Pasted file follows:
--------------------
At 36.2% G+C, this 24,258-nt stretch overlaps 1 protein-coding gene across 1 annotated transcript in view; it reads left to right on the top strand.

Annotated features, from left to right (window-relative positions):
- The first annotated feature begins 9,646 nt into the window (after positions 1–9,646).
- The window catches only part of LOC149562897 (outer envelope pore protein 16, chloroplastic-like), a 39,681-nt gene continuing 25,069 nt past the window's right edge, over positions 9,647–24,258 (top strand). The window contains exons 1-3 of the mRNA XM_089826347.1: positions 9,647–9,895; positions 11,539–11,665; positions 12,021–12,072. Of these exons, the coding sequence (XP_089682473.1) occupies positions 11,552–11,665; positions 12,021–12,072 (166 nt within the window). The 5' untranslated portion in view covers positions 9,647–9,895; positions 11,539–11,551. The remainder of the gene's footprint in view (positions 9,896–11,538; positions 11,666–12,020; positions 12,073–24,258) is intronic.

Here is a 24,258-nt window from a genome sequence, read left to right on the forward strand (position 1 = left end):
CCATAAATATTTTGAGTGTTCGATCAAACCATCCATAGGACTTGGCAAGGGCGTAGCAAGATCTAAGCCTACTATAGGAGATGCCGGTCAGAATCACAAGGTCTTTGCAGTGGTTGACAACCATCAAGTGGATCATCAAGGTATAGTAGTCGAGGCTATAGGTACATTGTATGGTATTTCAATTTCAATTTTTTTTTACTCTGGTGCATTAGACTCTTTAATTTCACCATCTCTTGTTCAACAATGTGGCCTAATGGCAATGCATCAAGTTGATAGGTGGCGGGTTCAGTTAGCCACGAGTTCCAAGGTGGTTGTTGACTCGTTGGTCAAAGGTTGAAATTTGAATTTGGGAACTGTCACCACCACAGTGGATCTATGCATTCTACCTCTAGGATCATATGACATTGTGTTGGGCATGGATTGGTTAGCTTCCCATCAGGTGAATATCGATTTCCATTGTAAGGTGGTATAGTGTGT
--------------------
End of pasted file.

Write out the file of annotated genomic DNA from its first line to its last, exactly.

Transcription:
At 36.2% G+C, this 24,258-nt stretch overlaps 1 protein-coding gene across 1 annotated transcript in view; it reads left to right on the top strand.

Annotated features, from left to right (window-relative positions):
- The first annotated feature begins 9,646 nt into the window (after positions 1–9,646).
- The window catches only part of LOC149562897 (outer envelope pore protein 16, chloroplastic-like), a 39,681-nt gene continuing 25,069 nt past the window's right edge, over positions 9,647–24,258 (top strand). The window contains exons 1-3 of the mRNA XM_089826347.1: positions 9,647–9,895; positions 11,539–11,665; positions 12,021–12,072. Of these exons, the coding sequence (XP_089682473.1) occupies positions 11,552–11,665; positions 12,021–12,072 (166 nt within the window). The 5' untranslated portion in view covers positions 9,647–9,895; positions 11,539–11,551. The remainder of the gene's footprint in view (positions 9,896–11,538; positions 11,666–12,020; positions 12,073–24,258) is intronic.

Here is a 24,258-nt window from a genome sequence, read left to right on the forward strand (position 1 = left end):
CCATAAATATTTTGAGTGTTCGATCAAACCATCCATAGGACTTGGCAAGGGCGTAGCAAGATCTAAGCCTACTATAGGAGATGCCGGTCAGAATCACAAGGTCTTTGCAGTGGTTGACAACCATCAAGTGGATCATCAAGGTATAGTAGTCGAGGCTATAGGTACATTGTATGGTATTTCAATTTCAATTTTTTTTTACTCTGGTGCATTAGACTCTTTAATTTCACCATCTCTTGTTCAACAATGTGGCCTAATGGCAATGCATCAAGTTGATAGGTGGCGGGTTCAGTTAGCCACGAGTTCCAAGGTGGTTGTTGACTCGTTGGTCAAAGGTTGAAATTTGAATTTGGGAACTGTCACCACCACAGTGGATCTATGCATTCTACCTCTAGGATCATATGACATTGTGTTGGGCATGGATTGGTTAGCTTCCCATCAGGTGAATATCGATTTCCATTGTAAGGTGGTATAGTGTGT